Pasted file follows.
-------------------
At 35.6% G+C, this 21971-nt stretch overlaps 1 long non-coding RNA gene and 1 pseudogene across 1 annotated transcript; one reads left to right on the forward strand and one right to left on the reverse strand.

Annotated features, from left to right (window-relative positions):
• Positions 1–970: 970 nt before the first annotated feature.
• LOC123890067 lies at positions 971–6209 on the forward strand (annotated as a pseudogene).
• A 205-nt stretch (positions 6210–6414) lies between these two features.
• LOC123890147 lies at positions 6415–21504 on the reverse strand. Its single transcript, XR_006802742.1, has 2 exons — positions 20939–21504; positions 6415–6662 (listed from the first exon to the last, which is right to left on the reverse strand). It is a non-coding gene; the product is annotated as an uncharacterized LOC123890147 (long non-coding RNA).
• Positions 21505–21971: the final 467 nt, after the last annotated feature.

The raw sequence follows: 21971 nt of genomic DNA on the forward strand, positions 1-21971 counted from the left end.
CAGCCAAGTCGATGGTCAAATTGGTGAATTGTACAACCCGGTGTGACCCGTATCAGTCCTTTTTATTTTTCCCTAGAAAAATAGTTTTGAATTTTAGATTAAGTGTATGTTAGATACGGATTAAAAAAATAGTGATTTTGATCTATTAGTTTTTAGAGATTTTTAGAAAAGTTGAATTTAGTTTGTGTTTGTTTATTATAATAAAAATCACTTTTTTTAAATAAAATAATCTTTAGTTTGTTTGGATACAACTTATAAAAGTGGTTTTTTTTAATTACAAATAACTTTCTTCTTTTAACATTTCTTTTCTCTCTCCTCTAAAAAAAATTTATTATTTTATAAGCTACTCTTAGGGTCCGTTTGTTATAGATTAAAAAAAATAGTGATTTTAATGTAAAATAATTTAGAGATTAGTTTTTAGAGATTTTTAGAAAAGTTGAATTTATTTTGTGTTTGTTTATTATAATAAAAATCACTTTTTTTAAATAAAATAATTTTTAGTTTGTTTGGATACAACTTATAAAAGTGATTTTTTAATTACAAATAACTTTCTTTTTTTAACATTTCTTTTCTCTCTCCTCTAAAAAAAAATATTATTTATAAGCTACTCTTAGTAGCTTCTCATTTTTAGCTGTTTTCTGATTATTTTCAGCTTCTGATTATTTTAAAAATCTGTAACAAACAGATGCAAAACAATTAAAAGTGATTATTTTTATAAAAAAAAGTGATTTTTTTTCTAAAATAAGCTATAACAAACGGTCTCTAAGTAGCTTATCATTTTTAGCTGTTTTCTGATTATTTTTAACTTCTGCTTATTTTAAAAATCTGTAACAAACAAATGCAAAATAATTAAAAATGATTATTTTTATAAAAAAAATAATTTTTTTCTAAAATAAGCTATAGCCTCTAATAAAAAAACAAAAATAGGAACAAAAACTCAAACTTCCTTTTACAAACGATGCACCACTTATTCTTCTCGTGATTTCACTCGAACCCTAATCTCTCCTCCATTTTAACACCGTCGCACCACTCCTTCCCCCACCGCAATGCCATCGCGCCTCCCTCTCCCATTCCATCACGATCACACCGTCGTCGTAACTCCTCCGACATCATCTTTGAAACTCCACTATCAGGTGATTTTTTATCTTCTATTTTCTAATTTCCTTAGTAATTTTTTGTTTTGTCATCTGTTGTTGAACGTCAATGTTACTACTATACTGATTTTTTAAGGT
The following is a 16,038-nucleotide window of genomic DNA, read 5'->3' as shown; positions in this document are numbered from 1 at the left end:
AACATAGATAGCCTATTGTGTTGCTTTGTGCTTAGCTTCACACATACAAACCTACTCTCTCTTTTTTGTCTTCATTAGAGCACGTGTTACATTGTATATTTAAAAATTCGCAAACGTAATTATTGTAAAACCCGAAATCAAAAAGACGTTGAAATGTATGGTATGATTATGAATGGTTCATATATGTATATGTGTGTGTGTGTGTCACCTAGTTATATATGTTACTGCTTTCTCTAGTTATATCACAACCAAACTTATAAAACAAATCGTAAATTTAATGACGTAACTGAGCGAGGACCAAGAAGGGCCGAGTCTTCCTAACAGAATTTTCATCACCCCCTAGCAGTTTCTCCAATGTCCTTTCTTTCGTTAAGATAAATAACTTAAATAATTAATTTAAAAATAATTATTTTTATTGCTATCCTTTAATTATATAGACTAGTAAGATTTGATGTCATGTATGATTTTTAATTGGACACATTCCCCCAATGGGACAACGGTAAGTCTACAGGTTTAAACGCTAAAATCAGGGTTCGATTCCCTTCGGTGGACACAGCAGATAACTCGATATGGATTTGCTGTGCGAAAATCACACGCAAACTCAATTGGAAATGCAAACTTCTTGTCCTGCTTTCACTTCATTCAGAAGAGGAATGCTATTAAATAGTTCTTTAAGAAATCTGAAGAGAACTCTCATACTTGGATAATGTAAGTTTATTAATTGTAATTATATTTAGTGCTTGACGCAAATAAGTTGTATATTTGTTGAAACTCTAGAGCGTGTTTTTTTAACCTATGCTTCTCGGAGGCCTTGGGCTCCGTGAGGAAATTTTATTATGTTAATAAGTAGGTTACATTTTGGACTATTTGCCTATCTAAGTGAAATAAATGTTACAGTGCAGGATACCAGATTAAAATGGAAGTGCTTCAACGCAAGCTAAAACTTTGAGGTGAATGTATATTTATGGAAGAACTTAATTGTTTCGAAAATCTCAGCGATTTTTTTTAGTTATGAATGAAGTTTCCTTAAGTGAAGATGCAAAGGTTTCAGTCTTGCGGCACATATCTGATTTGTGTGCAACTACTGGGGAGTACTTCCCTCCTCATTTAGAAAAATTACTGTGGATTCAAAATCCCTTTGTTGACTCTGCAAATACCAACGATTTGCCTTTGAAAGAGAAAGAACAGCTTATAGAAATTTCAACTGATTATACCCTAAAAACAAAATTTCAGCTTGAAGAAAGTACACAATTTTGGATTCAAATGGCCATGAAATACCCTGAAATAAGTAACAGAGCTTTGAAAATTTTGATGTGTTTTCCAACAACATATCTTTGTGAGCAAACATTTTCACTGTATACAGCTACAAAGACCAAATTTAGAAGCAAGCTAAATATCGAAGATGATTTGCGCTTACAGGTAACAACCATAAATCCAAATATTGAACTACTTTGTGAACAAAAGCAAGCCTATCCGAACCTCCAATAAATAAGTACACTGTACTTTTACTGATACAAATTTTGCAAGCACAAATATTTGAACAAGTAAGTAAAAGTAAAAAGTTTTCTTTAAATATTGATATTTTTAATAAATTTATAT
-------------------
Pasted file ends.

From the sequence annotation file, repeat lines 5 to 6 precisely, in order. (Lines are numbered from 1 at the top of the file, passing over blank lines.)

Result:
• A 205-nt stretch (positions 6210–6414) lies between these two features.
• LOC123890147 lies at positions 6415–21504 on the reverse strand. Its single transcript, XR_006802742.1, has 2 exons — positions 20939–21504; positions 6415–6662 (listed from the first exon to the last, which is right to left on the reverse strand). It is a non-coding gene; the product is annotated as an uncharacterized LOC123890147 (long non-coding RNA).